Coronary Circulation and the Tail of First-Pass Indicator Dilution Curves
In a series of canine heart-lung preparations, single-pass indicator dilution curves were obtained with and without cannulation of the coronary sinus. Further evidence was obtained that the tails of the curves are significantly elevated above the tails predicted from the simple one-dimensional random-walk relation.
To provide estimates of the contributions which dye circulating through the coronaries might make to the tails, curves were obtained in the same preparation with and without cannulation, and at high and low mean arterial pressure. A method was developed for cannulation which permitted sampling through an exterior low-resistance cannula system which was secured in the coronary sinus without producing serious obstruction of the coronary sinus tributaries or interference with the conduction system.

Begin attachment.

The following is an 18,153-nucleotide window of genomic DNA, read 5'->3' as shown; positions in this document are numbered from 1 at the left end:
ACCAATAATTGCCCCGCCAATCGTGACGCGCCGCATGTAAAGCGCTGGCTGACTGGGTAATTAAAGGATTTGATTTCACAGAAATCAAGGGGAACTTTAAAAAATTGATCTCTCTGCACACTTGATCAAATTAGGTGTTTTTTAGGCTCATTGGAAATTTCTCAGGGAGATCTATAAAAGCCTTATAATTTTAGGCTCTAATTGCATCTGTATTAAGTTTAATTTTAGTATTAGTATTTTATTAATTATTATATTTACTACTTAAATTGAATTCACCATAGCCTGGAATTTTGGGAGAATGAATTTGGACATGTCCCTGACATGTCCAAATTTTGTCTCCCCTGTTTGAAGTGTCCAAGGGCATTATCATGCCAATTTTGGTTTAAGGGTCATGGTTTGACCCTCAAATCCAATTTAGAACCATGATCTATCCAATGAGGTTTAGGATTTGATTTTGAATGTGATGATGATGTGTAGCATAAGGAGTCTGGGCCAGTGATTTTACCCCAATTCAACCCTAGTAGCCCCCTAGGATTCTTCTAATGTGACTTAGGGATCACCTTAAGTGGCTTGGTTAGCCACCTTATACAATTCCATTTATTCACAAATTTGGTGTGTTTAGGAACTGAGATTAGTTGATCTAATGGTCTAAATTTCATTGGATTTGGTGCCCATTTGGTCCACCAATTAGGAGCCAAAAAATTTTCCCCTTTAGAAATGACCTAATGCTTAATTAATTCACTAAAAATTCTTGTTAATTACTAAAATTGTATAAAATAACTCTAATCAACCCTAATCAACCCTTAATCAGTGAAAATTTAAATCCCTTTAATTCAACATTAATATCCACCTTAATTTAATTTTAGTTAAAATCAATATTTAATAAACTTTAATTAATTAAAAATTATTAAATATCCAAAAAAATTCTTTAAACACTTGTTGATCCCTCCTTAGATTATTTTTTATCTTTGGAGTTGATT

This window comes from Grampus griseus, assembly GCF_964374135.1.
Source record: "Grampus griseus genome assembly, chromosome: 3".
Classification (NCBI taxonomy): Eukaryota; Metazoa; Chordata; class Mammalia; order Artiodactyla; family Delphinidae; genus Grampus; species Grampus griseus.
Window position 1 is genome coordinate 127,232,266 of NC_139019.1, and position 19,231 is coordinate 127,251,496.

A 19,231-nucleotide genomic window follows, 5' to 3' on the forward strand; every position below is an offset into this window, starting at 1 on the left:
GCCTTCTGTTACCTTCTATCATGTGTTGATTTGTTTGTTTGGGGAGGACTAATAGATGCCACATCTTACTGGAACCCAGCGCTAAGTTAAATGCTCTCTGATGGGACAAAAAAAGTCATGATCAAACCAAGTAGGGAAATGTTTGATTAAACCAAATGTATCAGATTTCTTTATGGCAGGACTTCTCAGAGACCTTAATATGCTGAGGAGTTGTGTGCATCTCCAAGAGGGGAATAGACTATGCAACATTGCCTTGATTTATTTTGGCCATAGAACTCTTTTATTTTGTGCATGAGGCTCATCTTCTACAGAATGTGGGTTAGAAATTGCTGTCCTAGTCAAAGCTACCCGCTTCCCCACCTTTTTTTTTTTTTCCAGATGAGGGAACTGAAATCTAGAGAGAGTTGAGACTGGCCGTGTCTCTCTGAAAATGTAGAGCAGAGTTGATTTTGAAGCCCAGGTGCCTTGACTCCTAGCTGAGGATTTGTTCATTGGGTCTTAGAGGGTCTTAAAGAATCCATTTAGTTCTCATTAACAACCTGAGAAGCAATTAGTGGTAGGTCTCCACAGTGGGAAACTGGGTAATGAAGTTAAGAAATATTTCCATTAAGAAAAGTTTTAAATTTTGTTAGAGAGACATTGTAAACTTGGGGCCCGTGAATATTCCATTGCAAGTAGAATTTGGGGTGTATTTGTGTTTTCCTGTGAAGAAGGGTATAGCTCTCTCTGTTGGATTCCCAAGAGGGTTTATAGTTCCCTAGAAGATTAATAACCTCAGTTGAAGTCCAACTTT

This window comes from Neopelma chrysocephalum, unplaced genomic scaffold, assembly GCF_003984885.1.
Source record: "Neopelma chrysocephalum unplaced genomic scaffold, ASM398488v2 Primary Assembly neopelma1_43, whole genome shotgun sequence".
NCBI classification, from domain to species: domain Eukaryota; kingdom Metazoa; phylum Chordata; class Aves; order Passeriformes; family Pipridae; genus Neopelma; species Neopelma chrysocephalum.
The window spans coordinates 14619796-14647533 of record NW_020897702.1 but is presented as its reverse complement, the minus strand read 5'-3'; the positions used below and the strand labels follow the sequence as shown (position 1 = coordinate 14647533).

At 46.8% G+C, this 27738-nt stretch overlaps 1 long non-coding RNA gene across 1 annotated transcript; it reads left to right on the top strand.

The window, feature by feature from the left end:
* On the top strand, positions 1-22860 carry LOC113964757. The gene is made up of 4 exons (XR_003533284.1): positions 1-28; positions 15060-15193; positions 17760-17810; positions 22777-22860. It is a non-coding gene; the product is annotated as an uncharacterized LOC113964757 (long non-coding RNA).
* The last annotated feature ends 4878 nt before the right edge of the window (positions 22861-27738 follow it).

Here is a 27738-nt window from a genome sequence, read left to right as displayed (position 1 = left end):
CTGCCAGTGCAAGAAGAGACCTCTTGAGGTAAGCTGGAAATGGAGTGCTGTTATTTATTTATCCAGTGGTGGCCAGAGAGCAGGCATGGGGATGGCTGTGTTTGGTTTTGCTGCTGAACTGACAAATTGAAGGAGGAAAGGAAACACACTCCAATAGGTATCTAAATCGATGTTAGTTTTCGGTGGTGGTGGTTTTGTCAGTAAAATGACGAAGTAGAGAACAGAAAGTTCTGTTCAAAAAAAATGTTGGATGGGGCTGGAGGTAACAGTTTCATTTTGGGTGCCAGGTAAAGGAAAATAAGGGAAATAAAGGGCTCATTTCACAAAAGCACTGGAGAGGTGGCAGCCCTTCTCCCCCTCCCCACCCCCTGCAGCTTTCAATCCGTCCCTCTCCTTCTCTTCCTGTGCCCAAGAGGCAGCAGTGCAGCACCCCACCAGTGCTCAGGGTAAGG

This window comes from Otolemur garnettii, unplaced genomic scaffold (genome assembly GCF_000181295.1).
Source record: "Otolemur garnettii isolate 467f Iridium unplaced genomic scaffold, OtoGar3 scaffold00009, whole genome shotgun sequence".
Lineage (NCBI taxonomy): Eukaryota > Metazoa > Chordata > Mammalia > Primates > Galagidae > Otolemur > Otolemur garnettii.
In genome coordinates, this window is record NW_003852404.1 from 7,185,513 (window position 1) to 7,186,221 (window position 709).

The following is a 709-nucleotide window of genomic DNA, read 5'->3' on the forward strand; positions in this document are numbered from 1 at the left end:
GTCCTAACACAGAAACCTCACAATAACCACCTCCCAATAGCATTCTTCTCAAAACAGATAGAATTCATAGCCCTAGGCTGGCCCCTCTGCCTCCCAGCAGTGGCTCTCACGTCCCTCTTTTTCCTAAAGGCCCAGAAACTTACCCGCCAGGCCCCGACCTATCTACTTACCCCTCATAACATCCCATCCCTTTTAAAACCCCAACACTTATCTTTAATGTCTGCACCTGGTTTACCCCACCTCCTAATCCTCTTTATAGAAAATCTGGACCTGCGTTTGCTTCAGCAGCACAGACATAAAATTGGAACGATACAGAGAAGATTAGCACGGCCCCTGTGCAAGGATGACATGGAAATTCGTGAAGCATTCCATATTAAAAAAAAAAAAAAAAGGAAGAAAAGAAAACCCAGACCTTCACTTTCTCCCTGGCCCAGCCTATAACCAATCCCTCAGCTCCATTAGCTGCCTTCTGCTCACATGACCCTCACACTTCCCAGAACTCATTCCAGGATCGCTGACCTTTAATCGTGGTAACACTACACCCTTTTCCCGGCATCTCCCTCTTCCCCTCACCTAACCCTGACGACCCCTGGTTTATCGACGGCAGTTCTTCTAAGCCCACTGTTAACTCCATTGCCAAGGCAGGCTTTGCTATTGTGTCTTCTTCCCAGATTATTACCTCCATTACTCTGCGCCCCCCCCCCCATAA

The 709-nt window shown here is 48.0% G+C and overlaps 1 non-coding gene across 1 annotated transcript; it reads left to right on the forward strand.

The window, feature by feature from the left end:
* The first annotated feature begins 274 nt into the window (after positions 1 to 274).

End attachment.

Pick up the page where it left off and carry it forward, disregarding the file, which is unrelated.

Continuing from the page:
Although the classical exponential down-slope gave better agreement than the random-walk relation, the experimental curves were frequently elevated and prolonged when compared to the exponential curve. The difference in area amounted to approximately 4.5%. In experiments at high mean arterial pressure without bypass of coronary dye the tail was significantly higher on the average by 3% compared to the tail in the same preparation with bypass at low pressure. Estimating that 60 to 70% of coronary dye would be successfully bypassed, the total coronary contribution to the tail of 4 to 5% of dye on the average is not sufficient to account for the excess of experimental tails over random-walk curves.
- Received September 9, 1963.
- © 1964 American Heart Association, Inc.